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One of the joys of looking out my patio door or quietly sitting on my back deck is when I see birds frolicking in my bird bath. They’ll splash about and then perch on the edge, fluffing and preening their bedraggled feathers. Birds also drink from the birdbath. Filling the birdbath with fresh water is part of my plant-watering routine. However in the heat of summer, that bird bath can become a cesspool of germs. That’s why it’s important to know how to clean a bird bath.
I’ve spotted sparrows, junkoes, robins, cardinals, blue jays, finches and more enjoying the cool water of my bird bath. I want to make sure it remains fresh, clean and free of diseases.
My cement birdbath is beside a cedar hedge, just off my deck. There is a bit of shade at various points throughout the day, making it a great place for birds to cool off. The birds can disappear into the bushes at any hint of danger—I live on a ravine, so predators, like raptors, are plentiful.
Cleaning out a bird bath isn’t a garden task you might have thought of. However over time, if lots of birds are frequenting your bird bath, the water can become stagnant, attracting bacteria and maybe even algae growth. No one wants to swim in that!
While it isn’t a super involved process, once you learn how to clean a bird bath, you’ll attract birds to the yard and ensure they leave healthy.
How to clean a bird bath
The first step is to get rid of any stagnant water that is in the bird bath. This might be a two-person job. My cement feeder is in two pieces, so it’s easy to lift the bowl (with help) to dump it out. Remove any debris, like bird poop, feathers, and leaves or other garden detritus (maple keys, sticks, etc.). A heavy spray of water from your hose nozzle should help with this part.
Next, use a heavy-duty scrub brush to give your bird bath a good wash. I have one that I bought at Lee Valley Tools. You might also want to wear rubber gloves. If you don’t, be sure to scrub your hands with soap and water once you’re finished.
Instead of using soap or bleach to clean the bird bath, the National Audubon Society recommends scrubbing it with nine parts water to one part vinegar. You might want to let the solution soak for a few minutes. Be sure to stay close to the bird bath so no birds sneak in!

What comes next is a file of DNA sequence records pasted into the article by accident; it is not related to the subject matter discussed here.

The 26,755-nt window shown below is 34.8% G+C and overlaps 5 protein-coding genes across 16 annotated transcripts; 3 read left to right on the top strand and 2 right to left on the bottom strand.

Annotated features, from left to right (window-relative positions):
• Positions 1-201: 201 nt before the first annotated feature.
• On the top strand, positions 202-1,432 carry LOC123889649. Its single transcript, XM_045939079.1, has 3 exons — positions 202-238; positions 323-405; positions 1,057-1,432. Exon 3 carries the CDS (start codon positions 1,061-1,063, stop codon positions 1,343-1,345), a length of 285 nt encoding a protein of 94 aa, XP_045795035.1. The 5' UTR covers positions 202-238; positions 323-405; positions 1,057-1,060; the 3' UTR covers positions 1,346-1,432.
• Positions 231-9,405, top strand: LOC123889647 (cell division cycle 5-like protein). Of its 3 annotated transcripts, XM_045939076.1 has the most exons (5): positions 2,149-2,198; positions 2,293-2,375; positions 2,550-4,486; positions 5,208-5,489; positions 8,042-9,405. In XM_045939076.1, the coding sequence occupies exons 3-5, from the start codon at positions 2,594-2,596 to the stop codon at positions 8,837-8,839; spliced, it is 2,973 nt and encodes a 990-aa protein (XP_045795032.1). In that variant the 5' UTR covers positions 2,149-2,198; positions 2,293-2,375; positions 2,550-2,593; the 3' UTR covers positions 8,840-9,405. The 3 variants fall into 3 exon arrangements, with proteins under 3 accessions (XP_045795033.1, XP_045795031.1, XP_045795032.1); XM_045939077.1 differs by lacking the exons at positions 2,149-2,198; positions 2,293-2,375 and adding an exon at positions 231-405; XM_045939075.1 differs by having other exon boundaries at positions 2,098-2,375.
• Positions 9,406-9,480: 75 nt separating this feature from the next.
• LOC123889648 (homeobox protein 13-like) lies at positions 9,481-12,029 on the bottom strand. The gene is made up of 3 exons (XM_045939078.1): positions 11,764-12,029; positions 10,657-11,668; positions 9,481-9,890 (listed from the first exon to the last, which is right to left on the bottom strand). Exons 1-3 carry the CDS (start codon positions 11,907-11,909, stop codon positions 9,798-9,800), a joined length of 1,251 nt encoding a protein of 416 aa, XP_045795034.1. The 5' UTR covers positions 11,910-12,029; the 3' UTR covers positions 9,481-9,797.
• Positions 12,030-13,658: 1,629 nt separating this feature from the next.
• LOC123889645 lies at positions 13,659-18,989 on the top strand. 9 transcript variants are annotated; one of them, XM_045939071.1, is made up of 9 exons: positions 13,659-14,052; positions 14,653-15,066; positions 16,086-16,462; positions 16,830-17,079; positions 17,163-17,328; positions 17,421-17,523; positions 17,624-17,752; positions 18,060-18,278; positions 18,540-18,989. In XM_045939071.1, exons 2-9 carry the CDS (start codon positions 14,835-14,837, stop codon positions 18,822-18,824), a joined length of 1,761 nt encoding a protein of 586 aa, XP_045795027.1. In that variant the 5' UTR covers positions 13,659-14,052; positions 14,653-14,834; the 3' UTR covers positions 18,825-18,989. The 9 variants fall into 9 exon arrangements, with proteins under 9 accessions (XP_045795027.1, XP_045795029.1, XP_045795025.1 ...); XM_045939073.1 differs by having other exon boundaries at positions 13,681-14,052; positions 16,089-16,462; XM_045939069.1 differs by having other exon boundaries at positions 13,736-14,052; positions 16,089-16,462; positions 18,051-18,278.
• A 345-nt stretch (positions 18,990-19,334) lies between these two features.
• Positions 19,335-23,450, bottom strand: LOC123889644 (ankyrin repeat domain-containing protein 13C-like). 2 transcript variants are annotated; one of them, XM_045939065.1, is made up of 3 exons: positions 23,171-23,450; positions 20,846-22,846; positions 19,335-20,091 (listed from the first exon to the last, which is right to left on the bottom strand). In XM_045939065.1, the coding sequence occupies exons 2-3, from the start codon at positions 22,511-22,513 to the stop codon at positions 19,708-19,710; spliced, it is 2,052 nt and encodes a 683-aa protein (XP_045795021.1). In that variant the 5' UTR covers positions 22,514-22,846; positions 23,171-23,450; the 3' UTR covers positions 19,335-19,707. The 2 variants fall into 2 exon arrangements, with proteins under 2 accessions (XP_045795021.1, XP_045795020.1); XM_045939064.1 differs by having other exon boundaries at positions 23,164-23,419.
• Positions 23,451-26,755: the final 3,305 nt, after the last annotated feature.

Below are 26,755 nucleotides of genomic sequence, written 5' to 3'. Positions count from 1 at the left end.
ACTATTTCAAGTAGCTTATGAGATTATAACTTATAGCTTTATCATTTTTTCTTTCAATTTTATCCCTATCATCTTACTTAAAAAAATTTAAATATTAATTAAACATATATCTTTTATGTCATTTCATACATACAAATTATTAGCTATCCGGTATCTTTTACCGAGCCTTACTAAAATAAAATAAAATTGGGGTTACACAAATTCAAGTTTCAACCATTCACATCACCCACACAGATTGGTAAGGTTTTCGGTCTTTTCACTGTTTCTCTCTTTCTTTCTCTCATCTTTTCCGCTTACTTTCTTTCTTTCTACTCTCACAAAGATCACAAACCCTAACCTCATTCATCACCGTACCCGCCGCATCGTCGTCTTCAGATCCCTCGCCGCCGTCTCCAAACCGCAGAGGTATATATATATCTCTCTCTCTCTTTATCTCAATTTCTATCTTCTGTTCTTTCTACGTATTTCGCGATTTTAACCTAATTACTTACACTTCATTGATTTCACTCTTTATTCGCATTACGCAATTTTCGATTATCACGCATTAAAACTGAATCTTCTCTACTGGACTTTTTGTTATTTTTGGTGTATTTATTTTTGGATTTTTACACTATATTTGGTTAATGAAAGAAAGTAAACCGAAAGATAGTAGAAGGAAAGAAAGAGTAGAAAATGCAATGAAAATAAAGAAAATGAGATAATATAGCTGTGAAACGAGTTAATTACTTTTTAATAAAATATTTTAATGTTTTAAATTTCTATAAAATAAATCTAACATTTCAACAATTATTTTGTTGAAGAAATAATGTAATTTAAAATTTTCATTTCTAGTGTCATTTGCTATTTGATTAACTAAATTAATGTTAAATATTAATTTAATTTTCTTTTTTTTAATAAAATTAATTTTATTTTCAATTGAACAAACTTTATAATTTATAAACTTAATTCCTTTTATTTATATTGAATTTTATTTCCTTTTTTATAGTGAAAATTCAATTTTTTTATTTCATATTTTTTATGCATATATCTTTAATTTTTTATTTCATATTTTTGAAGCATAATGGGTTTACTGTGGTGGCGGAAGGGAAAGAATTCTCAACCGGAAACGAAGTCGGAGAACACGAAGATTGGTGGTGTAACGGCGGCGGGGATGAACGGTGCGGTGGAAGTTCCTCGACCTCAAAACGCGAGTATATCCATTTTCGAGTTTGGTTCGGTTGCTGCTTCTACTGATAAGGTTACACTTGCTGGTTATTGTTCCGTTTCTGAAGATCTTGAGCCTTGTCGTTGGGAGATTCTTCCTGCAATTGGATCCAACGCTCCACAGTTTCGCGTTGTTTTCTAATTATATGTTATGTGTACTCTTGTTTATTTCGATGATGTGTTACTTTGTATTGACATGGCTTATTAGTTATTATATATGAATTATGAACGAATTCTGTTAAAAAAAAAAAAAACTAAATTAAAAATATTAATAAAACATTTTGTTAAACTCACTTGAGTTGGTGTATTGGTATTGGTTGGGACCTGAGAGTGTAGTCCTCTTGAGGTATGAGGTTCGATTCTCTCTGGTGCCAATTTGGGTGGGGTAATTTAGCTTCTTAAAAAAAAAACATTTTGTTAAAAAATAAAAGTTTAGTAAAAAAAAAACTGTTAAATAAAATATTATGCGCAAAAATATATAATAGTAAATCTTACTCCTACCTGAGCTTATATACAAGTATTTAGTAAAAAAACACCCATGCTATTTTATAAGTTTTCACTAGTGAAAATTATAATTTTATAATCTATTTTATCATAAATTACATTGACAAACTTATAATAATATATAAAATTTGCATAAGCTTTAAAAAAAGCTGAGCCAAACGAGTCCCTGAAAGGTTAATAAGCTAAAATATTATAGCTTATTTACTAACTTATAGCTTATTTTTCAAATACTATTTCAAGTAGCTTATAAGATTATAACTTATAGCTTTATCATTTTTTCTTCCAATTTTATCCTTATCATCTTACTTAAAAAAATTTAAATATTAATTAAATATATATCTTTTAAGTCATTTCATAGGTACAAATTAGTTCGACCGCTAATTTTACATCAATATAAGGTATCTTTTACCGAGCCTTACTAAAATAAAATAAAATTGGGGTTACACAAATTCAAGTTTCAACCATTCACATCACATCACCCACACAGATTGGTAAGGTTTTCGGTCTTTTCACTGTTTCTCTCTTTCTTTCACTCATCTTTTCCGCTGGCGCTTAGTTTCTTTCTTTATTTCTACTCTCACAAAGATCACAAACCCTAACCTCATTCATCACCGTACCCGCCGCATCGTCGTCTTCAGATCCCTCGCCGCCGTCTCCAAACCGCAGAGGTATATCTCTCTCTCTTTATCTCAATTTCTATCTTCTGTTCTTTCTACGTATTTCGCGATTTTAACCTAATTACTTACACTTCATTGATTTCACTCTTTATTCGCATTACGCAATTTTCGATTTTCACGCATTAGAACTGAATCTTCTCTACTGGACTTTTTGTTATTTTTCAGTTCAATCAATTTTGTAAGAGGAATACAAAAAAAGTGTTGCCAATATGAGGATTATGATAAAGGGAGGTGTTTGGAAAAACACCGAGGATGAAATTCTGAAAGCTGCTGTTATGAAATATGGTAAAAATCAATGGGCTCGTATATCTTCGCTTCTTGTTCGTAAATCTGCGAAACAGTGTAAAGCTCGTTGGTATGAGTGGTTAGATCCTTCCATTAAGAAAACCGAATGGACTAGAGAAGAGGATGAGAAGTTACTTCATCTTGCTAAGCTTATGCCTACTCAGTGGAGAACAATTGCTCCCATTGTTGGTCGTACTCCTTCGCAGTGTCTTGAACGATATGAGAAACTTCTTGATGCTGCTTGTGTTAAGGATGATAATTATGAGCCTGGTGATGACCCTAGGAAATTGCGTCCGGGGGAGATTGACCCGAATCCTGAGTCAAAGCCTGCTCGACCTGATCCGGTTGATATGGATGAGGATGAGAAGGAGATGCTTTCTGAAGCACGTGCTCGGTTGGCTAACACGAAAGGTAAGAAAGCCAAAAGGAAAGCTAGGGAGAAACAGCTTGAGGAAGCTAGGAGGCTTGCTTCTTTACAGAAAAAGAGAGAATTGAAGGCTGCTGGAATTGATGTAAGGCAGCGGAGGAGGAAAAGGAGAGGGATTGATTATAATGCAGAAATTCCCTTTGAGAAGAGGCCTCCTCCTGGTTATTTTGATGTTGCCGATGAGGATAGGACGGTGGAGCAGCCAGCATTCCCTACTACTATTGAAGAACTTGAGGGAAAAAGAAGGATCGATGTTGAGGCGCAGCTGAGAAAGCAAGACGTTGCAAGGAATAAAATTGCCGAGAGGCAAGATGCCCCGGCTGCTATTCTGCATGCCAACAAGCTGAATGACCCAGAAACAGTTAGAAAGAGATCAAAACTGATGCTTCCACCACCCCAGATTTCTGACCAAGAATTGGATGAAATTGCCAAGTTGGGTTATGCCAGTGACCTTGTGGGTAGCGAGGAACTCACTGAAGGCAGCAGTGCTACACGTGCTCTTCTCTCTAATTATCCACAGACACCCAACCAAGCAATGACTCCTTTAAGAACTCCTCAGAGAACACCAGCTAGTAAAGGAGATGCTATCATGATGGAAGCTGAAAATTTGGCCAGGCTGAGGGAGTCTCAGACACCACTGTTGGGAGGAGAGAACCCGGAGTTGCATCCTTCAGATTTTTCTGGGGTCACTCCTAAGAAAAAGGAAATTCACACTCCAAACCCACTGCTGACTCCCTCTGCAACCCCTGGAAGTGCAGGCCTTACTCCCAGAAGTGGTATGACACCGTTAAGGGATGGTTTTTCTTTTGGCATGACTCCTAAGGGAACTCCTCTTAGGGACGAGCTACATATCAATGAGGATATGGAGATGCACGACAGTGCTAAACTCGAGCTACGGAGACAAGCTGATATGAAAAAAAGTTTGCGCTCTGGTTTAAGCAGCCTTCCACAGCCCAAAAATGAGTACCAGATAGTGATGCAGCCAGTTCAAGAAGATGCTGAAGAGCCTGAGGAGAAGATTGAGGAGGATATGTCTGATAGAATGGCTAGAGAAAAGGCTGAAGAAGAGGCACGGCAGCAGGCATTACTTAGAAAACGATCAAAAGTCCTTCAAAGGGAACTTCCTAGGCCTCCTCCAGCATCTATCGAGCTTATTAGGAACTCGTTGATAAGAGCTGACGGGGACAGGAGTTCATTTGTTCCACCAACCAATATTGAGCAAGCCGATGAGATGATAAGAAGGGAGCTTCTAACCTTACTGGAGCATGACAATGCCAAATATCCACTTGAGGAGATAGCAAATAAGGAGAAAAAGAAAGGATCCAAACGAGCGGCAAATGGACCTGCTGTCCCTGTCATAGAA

Pour the vinegar solution into a bucket and dispose of it when you’re done cleaning. Use that heavy nozzle spray to rinse the bowl of your bird bath. Allow it to dry before refilling.
Fill your bird bath with fresh water. Refill it every day or every other day, depending on how much water is lost to evaporation in the summer or how much rain you’ve had. Keep a special eye on the bird bath during fall migration when you might have more birds discovering your yard.
How often should you clean a bird bath?
According to the Canadian Wildlife Federation, you should clean your bird bath every few weeks, or more often if it’s being used more than usual.
When I wrote about putting up a winter bird feeder for CAA magazine (a regional publication where I live), I was alerted to the issue of Trichomonosis, an infectious disease that has been afflicting bird populations (especially American goldfinches and purple finches) in Atlantic Canada. If there is an outbreak in your area, it’s recommended that you remove your feeders and any bird baths from the property to avoid spreading the disease. But this serious disease underlines the importance of regularly cleaning your bird bath to avoid spreading other ailments.
Accessorizing your bird bath
If you’re concerned about standing water attracting mosquitoes, consider adding what is referred to as a water wiggler to the bird bath. This keeps water moving (mosquitoes lay their eggs in still water).
Learn what to plant to attract birds!